Bombshell: Government’s 'Insider Threat Program' Obligates Federal Workers to Spy on Their Colleagues

Once again, the McClatchy company is doing mainstream media’s heavy lifting, exposing the secrets of an increasingly hidden government. In 2003, it was McClatchy alone among the major media groups that questioned the government’s certain claim that Iraq had weapons of mass destruction.

On Thursday, the same reporters  involved in the Iraq truth-telling a decade ago exposed the existence of the Obama administration’s program that obligates government workers to spy on their colleagues or face punishment, dismissal, and possibly criminal charges. The Insider Threat Program targets not only national security departments and agencies but most federal bureacracies from the Peace Corps to the Social Security Administration and the Education and Agriculture Departments.

And it’s clear that not only the  disclosure of classified information  constitutes an “internal threat”  and act of espionage, but leaks to the media as well.  “Leaking is tantamount to aiding the enemies of the United States,” according to a June 1 Department of Defense planning document for the program, leaked to McClatchy.

The  White House launched the Insider Threat Program’s in October 2011 as it still reeled from the Wikileaks disclosures of hundreds of thousands of documents thought to have been downloaded from classified networks by Private Bradley Manning the year before. The program is evolving, agency to agency, in response to the President’s broad guidelines.  Documents provided by the McClatchy investigation show the varied approaches to the executive mandate. At the DoD, McClatchy reports,  the policy is “zero tolerance”: “Employees must turn themselves and others in for failing to report breaches.”  But it’s the suspicion of potential breaches that must be reported. requiring co-workers to monitor colleagues’ work and lives.   Profiling is encouraged: A co-worker facing a divorce or financial problems is to be watched carefully one training memo states, as these are “indicators” of  an inclination toward espionage.  An extensive Army training document offers hundreds of suspicious behaviors that federal workers must report including working hard and independently: ”repeatedly performing non required work outside of normal duty hours, especially if unaccompanied."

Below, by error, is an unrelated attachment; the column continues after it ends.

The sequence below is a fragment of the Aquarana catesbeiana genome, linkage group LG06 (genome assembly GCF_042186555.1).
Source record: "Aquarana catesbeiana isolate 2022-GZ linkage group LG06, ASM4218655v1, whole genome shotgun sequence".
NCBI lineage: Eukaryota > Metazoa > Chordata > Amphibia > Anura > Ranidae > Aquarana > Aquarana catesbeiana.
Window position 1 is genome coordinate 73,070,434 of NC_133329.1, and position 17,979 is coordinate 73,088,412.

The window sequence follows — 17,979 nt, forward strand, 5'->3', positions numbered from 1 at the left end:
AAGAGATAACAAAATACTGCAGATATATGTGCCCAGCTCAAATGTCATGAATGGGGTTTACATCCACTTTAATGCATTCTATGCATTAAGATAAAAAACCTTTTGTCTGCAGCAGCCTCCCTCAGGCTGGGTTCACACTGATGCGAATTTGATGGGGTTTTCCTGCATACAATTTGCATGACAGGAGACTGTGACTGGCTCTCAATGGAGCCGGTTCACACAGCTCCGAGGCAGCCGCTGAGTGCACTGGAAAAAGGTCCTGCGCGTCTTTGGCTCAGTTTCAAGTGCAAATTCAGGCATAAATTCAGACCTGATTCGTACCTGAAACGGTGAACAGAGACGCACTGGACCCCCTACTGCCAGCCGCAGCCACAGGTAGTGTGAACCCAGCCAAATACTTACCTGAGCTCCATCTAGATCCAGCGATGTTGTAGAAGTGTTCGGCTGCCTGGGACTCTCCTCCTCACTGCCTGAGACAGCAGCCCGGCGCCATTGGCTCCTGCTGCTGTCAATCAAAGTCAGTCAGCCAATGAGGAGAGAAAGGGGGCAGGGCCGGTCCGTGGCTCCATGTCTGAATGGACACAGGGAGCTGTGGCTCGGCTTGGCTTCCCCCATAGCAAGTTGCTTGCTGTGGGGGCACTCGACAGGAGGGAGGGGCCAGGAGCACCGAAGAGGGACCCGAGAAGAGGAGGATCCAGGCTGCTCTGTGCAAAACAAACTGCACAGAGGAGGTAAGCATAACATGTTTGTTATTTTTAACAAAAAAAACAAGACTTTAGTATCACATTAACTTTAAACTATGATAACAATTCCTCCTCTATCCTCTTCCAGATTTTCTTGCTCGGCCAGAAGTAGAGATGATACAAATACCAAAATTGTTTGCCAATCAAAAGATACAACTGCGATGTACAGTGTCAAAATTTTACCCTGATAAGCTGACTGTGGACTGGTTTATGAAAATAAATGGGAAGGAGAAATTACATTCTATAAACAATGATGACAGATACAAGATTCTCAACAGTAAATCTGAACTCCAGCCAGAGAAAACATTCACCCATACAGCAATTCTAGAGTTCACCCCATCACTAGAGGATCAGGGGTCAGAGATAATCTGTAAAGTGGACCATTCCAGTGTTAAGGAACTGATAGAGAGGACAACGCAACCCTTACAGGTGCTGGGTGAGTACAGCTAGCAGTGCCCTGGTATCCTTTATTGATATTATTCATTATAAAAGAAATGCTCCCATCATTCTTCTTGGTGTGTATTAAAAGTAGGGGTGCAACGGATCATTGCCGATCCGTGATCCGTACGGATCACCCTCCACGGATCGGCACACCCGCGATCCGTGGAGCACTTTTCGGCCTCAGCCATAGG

At the Department of Agriculture, “Treason 101” offers an online tutorial in the basics of spying and the Inside Espionage Threat. 
The two-year-old program is now expected to be revved up in the wake of   Edward Snowden’s explosive revelation of the National Security Agency’s  telephone and internet data collection programs. But according to internal security experts and former government officials that the McClatchy team interviewed, the Insider Threat Program will have “grave consequences for the public’s right to know.” It could make it easier for the government to inhibit exposure of unclassified information and illegal programs and thwart legitimate whistleblowing. The program will be used to quell different perspectives, which in the end can hurt national security, they fear. Fearfulness and group think contributed to the prevailing and erroneous CIA judgment that Iraq indeed had weapons of mass destruction,  warranting invasion.

Again, it was the McClatchy group that distinguished itself among mainstream media for questioning the  veracity of the claims used to justify the 2003 invasion and occupation. And, again,  as the government takes aim at its own citizens as internal threats, it is McClatchy, among the large newspapers and newspaper groups, that keeps the facts coming.

Enjoy this piece?

… then let us make a small request. AlterNet’s journalists work tirelessly to counter the traditional corporate media narrative. We’re here seven days a week, 365 days a year. And we’re proud to say that we’ve been bringing you the real, unfiltered news for 20 years—longer than any other progressive news site on the Internet.

It’s through the generosity of our supporters that we’re able to share with you all the underreported news you need to know. Independent journalism is increasingly imperiled; ads alone can’t pay our bills. AlterNet counts on readers like you to support our coverage. Did you enjoy content from David Cay Johnston, Common Dreams, Raw Story and Robert Reich? Opinion from Salon and Jim Hightower? Analysis by The Conversation? Then join the hundreds of readers who have supported AlterNet this year.

Every reader contribution, whatever the amount, makes a tremendous difference. Help ensure AlterNet remains independent long into the future. Support progressive journalism with a one-time contribution to AlterNet, or click here to become a subscriber. Thank you. Click here to donate by check.

DonateDonate by credit card


Thanks for your support!

Did you enjoy AlterNet this year? Join us! We're offering AlterNet ad-free for 15% off - just $2 per week. From now until March 15th.